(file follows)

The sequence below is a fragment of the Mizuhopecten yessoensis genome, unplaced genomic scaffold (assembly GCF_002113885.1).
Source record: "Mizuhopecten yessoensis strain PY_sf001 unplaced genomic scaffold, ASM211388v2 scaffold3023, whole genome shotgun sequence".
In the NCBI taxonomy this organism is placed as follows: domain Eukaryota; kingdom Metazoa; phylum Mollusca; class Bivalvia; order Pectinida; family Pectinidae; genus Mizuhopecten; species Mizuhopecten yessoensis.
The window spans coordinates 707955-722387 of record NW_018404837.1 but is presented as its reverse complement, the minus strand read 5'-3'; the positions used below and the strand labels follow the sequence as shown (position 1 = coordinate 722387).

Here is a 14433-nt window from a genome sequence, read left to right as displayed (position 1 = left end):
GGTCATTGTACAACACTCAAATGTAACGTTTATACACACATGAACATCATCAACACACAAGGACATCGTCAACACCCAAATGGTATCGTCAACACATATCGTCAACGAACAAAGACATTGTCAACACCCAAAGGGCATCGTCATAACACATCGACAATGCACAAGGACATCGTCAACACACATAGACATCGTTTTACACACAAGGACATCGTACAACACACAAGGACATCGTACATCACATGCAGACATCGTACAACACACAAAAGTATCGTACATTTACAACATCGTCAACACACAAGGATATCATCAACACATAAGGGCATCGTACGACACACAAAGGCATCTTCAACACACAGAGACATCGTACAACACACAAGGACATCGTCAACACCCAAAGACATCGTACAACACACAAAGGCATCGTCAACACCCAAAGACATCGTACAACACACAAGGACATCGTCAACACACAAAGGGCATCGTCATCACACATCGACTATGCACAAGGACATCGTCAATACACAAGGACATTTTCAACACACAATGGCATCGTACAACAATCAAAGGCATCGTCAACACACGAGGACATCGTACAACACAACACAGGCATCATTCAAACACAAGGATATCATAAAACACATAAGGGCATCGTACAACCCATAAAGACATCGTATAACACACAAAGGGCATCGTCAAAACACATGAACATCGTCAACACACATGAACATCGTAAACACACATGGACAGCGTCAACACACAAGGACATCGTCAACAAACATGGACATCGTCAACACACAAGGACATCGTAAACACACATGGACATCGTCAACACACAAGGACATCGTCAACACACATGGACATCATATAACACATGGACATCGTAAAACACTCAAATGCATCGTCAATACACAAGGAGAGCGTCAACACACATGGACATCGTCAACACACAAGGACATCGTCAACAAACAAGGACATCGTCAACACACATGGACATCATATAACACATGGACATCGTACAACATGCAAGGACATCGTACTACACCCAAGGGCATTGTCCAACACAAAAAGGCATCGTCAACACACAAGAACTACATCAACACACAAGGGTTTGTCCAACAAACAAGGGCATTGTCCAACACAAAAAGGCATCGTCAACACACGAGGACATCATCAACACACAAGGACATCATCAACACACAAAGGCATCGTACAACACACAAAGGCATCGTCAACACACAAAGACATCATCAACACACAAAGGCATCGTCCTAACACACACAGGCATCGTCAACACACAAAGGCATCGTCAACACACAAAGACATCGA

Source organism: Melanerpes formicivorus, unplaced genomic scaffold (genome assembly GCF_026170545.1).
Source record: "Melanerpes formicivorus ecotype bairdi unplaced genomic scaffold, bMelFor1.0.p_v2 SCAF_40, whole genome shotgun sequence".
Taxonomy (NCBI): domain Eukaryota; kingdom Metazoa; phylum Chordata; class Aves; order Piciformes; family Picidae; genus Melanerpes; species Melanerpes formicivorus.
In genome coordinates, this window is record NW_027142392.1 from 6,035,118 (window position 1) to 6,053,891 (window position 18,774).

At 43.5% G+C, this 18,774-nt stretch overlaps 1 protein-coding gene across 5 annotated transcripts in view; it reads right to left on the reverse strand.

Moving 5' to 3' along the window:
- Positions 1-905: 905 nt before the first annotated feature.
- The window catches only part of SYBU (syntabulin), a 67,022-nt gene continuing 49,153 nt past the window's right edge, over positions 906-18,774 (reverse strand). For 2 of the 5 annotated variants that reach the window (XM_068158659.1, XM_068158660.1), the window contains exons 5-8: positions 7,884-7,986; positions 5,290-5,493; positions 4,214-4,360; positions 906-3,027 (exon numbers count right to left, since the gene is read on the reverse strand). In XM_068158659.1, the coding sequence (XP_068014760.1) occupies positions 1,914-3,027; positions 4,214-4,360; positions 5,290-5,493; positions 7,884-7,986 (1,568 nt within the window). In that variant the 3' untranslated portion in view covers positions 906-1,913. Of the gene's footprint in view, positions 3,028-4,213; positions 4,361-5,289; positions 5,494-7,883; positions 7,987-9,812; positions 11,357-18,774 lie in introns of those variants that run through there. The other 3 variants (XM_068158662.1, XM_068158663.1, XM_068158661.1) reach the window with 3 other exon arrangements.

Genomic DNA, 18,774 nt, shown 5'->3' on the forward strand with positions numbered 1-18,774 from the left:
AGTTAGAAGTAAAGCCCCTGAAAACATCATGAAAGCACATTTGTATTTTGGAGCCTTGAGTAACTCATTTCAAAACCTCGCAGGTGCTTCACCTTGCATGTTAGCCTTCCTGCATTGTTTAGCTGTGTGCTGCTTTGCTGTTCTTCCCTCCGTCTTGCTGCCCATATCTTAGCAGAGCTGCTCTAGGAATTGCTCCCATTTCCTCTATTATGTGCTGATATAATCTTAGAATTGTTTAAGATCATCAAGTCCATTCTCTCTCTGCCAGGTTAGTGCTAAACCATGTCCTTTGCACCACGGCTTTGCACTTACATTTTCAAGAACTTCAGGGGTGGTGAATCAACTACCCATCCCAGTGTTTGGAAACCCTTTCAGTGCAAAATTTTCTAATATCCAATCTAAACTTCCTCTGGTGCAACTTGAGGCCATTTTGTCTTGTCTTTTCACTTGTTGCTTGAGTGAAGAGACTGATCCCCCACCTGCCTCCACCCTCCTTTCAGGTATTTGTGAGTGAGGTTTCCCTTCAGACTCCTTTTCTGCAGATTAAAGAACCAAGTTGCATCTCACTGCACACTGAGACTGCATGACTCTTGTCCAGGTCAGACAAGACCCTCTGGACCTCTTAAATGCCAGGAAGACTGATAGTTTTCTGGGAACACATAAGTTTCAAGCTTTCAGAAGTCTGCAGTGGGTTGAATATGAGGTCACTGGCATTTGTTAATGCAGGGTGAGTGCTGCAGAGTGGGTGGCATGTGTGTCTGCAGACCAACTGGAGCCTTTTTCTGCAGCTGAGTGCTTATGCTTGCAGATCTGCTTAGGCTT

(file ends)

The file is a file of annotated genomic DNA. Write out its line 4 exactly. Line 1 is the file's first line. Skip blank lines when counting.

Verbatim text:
The window spans coordinates 707955-722387 of record NW_018404837.1 but is presented as its reverse complement, the minus strand read 5'-3'; the positions used below and the strand labels follow the sequence as shown (position 1 = coordinate 722387).